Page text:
MILWAUKEE (WITI) --Turning schools into bully-free zones to ultimately make neighborhoods safer. That's what Mayor Barrett and other local organizations are looking to do as they make a stop at one Milwaukee school.
Kids at Benjamin Franklin School are learning important life lessons.
"There are ways to solve problems without violence. That is our big goal," said 2nd and 3rd grade teacher Glenda Stacker.
Mayor Barrett, as well as Children's Hospital of Wisconsin staff, and attorneys at Quarles & Brady spread the anti-bullying message.
It's all to support a nationwide effort called the Bully Project's Mayor's Campaign to End Bullying.
Kids learn to recognize bullying and how to prevent it.
"People keep calling my sister ugly and I just say back off and tell a teacher," said 3rd grader Andrea Sanders.
Most of the time bullying doesn`t happen in the classroom. It happens in places like the playground. And when kids see it or experience it, they`re taught to tell a teacher.
"We want them to come to school and feel safe," said Stacker.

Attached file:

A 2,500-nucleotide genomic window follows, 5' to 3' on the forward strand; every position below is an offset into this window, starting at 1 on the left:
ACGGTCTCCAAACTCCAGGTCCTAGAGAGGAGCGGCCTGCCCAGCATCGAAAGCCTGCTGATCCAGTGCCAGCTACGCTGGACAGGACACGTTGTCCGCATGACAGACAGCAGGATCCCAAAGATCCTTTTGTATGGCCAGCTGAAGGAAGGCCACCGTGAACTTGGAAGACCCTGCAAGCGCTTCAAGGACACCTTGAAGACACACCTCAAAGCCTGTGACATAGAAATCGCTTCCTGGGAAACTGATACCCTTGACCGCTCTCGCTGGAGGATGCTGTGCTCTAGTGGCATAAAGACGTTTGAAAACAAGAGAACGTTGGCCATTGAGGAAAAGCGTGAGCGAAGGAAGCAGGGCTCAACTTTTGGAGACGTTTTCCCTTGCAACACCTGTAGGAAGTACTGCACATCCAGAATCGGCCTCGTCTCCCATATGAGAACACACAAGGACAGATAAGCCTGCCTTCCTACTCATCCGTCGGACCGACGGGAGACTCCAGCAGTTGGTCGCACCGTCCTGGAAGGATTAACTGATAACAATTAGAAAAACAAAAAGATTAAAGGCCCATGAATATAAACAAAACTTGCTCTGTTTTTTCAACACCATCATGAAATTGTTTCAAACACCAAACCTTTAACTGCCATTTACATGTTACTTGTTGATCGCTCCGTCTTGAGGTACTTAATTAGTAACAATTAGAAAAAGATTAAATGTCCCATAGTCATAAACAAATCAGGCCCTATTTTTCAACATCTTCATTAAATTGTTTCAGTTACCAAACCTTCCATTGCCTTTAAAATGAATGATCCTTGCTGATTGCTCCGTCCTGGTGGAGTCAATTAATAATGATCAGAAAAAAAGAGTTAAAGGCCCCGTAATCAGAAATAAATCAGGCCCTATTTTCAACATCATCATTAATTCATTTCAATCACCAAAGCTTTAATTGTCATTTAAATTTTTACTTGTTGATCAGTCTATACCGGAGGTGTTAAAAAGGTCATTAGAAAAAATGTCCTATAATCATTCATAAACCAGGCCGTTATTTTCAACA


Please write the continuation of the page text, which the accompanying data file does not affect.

Bullying is sometimes seen as the gateway to more violent acts, like shootings, stabbings and assaults. That's why health care workers say preventing it at a young age is so important.
"Bullying is not tolerated not only in the school, but in the city," said Anna Feeley, volunteering for the day on behalf of Children's Hospital.
But the lessons go beyond the classroom.
"Students see the importance of just saying no to crime, and drugs, and bullying, and anything that can cause a negative disruption in your life," said Stacker.
October is National Bullying Prevention Month but teachers at Benjamin Franklin say they focus on anti-bullying all year.